A seemingly sizable jump in new-teacher retention between 2003 and 2007 begs the question: Why? For one thing, the media has summarized the existing research in a somewhat inaccurate way. Ingersoll and his colleagues’ estimates suggest that beginning-teacher retention rates are between 50 percent and 60 percent over the first five years of a teaching career. Researcher David Perda has shown—in his unpublished research cited by Ingersoll—that those rates were closer to the 60 percent end of the range. Perda’s analysis was based on the Baccalaureate and Beyond Longitudinal Study that followed college graduates from 1993 through 2003. Between 2003 and 2007, there were not any major structural changes to the teaching profession that can explain the increase to 70 percent. Teacher salaries generally grew by less than the rate of inflation, and the economy was strong over this period. This uptick may have started before the Great Recession began at the end of 2007 and continued because of it, or it may have started in response to it. Nevertheless, we saw teacher retention rates this high several years after the recession officially ended in 2009. Clearly, there’s a need for more research to explore these issues.
Moreover, these national numbers mask local differences. Certainly, individual schools experience different levels of turnover—some more, some less. Across North Carolina, for example, teachers leave their districts at somewhat different rates, according to a report by the state Department of Public Instruction. While only 10 percent of teachers left North Carolina’s Catawba County Schools in 2013, 20 percent left Durham Public Schools. These local variations are important, and like the researchers in North Carolina, researchers across the country should identify explanations for them.
Of course, some attrition is good, as some teachers might find they are not a good fit for the profession. The nation should strive to retain effective teachers, as CAP and others, such as TNTP—a national education consulting and advocacy organization—have recommended, but we should not try to retain every teacher. Like any professionals, beginning teachers sometimes leave when they decide for themselves that teaching is not a good fit for them, when they get married, when they have kids, or when they move. The optimal level of teacher retention is not 100 percent. Given what is known about how much teachers improve their classroom practices during their first few years, the fact that more beginning teachers stay could actually mean that many more students today have access to more effective teachers. Again, we believe this is another important area where more research should be done, but we did not explore this question in this study.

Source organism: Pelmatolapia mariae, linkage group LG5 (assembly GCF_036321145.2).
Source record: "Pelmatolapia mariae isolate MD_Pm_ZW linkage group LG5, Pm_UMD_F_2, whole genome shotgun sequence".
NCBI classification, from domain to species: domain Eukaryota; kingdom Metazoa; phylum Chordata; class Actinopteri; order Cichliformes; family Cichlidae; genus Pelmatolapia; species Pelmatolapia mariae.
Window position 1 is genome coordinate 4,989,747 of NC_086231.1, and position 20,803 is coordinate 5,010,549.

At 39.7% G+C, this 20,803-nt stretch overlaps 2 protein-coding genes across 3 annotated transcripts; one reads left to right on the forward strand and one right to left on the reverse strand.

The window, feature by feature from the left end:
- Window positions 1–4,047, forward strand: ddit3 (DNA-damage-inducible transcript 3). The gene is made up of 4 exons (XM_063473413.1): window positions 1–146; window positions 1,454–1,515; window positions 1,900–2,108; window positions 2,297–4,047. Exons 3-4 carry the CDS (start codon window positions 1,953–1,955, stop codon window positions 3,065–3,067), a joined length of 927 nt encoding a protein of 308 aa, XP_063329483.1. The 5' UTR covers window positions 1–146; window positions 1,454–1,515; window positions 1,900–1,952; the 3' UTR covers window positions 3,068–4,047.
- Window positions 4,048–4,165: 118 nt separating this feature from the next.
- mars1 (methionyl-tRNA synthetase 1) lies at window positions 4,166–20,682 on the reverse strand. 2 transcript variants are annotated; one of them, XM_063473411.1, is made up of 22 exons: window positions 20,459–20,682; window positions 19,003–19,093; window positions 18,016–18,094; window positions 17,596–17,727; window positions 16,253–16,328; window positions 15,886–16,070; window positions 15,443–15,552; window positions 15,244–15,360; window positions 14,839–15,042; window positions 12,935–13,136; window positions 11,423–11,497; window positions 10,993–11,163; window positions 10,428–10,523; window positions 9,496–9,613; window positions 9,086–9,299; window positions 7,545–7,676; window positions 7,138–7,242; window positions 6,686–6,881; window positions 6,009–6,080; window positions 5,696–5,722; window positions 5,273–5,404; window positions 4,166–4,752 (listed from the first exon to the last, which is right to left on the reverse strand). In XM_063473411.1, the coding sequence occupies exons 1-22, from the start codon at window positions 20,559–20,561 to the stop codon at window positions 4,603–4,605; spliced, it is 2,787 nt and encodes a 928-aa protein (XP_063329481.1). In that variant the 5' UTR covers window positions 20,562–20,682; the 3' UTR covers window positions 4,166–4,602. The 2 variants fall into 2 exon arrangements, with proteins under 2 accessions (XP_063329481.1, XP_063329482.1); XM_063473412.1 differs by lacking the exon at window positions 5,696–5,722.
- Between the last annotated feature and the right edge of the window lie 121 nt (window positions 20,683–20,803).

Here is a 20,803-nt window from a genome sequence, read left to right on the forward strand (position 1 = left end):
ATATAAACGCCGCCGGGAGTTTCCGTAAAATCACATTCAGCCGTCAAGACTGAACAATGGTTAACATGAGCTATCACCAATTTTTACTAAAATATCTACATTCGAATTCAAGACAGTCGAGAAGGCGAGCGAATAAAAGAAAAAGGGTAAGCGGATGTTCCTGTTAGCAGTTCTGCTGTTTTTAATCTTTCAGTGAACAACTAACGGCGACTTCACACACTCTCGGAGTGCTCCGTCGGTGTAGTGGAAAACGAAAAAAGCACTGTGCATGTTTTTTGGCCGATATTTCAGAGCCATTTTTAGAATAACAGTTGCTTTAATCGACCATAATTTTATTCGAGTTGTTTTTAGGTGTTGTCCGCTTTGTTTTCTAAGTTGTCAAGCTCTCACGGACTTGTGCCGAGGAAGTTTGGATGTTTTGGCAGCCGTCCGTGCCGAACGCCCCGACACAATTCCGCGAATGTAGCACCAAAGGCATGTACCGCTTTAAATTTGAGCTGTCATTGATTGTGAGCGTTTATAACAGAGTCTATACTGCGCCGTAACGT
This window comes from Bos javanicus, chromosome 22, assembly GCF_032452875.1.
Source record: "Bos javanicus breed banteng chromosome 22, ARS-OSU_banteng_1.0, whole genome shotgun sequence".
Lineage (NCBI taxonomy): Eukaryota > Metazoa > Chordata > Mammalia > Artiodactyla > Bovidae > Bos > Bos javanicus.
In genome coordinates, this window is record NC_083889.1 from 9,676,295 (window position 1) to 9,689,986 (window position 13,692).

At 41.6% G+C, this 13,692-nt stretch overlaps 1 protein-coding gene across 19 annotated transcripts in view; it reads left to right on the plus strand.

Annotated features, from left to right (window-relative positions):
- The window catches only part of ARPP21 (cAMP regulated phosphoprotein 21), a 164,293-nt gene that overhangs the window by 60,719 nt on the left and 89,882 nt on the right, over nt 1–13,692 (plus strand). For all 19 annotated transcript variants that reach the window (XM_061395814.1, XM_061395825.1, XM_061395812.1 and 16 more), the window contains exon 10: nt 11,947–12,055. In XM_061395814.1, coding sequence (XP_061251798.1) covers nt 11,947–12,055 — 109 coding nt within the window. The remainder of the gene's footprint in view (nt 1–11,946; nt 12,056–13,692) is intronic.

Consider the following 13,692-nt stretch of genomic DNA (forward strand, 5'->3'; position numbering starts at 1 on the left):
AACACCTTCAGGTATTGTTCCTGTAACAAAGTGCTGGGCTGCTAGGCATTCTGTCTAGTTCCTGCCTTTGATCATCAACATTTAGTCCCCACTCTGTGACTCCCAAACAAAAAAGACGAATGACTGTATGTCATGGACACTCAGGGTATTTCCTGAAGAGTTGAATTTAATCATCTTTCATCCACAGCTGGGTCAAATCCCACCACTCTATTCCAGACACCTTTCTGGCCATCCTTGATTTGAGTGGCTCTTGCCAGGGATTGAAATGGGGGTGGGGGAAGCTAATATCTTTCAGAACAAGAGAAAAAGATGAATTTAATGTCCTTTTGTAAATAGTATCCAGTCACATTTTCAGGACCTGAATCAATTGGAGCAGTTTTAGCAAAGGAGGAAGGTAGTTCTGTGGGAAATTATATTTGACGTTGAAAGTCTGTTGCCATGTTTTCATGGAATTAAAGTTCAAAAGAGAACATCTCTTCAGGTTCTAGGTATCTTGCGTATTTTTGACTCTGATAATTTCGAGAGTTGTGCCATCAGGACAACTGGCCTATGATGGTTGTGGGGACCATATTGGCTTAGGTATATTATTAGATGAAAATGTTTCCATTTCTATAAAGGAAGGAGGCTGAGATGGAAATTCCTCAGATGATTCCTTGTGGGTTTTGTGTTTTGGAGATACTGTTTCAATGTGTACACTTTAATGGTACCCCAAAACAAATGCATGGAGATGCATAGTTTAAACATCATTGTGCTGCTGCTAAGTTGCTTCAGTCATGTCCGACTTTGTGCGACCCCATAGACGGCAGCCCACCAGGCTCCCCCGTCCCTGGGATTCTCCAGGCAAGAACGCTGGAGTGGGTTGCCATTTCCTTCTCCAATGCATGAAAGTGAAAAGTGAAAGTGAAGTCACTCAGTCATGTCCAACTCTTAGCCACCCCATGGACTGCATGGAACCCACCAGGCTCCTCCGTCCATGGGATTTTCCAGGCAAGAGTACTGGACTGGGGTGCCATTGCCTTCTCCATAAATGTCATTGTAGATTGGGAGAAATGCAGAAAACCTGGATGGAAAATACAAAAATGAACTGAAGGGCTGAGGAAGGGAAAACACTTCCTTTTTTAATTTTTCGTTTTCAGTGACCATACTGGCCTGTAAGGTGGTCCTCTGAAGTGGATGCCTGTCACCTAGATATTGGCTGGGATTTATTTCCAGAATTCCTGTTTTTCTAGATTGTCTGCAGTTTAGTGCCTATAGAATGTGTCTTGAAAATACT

Not withstanding the admittedly narrow focus of our study, the findings suggest that far more beginning teachers stay in teaching than has been reported elsewhere, and this is a promising development. This might mean that new teachers today are more satisfied with the teaching profession as a whole, as well as with their own working experiences in schools. Ultimately, we serve our students best when we work to retain the best teachers, no matter their experience levels.
Robert Hanna is a Senior Education Policy Analyst at the Center for American Progress. Kaitlin Pennington is a Policy Analyst on the Education Policy team at the Center.